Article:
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"Buenos dias", "buenas noches" -- this was the first words in a foreign language I heard in my life, as a three-year old boy growing up in developing post-war Western Germany, where the first gastarbeiters had arrived from Spain. Fascinated by the strange sounds, I tried to get to know some more languages, the only opportunity being TV courses of English and French -- there was no foreign language education for pre-teen school children in Germany yet in those days. Read more

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Discussion Details

Title: Ask-a-linguist
Submitter: Richard Durkan
Description: The more I study languages the more puzzled I become about their essence and
the nature of their development and I wonder what analytical models there
are for studying both of these aspects. Many major languages can be linked
to the rise and fall of civilisations and can be treated accordingly. One
aspect that strikes me, however, is how so many of them are artificial
constructs eg the way the Soviets contrived to emphasise the differences
between closely related Turkic languages, creating a language like Kyrgyz
which was not clearly distinguished from Kazakh before the Bolshevik
revolution; and creating a language like Uzbek on the basis of an atypical,
highly Iranicized dialect in the south of Uzbekistan. Lingala was a
similarly artificial amalgam of local dialects and languages for trading and
missionary purposes. Other languages seem to have been consciously revived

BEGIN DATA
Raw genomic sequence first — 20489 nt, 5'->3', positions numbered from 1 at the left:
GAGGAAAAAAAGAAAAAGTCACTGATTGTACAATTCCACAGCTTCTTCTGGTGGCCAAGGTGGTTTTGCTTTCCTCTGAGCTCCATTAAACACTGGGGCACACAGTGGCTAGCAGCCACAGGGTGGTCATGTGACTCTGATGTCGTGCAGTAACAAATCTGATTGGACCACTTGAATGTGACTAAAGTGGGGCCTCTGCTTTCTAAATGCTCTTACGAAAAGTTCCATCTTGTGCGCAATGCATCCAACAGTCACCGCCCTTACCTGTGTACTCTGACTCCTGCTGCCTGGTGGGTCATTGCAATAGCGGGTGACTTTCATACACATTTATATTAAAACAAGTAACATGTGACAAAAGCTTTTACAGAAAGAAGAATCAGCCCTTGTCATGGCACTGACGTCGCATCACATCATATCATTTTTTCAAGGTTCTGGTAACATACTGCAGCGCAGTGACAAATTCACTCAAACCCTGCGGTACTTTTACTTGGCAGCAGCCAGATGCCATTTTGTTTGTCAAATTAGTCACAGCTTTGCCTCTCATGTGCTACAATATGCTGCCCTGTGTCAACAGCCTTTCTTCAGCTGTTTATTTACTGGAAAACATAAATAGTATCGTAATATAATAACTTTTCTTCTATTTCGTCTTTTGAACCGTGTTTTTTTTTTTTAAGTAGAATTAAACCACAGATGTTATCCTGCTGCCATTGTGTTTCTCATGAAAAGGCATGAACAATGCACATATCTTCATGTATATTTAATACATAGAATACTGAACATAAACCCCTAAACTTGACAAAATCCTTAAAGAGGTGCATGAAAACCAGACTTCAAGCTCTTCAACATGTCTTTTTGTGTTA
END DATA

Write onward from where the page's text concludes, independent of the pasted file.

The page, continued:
by nationalist and independence movements eg Greek and Hungarian in the 19th
century and more recently, Hebrew. There is an ongoing tension in the
Urdu/Hindi/Sanskrit nexus, particularly with the tendency to Sanskritise the
more formal varieties of Hindi to the point where they can be almost
incomprehensible even to quite educated Hindi speakers.

Some studies seem to see languages in biological/Darwinian terms eg the
recent spate of books on language death refer to languages such as English
as 'killer languages' in relation to smaller languages. If you adopt a
biological model, I wonder how you deal with the concept of 'purity' in
languages. Surely for a language to prosper it has to 'interbreed' with
other languages to enhance its 'genetic' strength. Otherwise, it would
become stagnant and isolated from modern developments unless isolation is
imposed on it by geographical location (eg Balti). A language's success
seems so bound with military prowess, economic might, political manipulation
and the development of nationalist feelings and nation-building. There seems
a tension between the desire to preserve rarer languages as part of our
human heritage and as another way that humans have mediated reality, on the
one hand and, on the other, the danger that they become museum pieces
(although I suppose if you take the view that languages are artificial
anyway the museum-piece objection is not that strong. If you adopt a
Darwinian approach, I suppose you would take a survival of the fittest view
- the languages that survive are the ones that deserve to survive).

Can you have a model of something as organic as a language, particularly in
this global age with constant cross influences (although I cannot think the
phenomenon is new - there must have been an enormous amount of cross
influences in the past in areas like the Silk Road)?

Richard Durkan
Date Posted: 19-Oct-2004
Linguistic Field(s): Anthropological Linguistics
LL Issue: 15.2967
Posted: 19-Oct-2004

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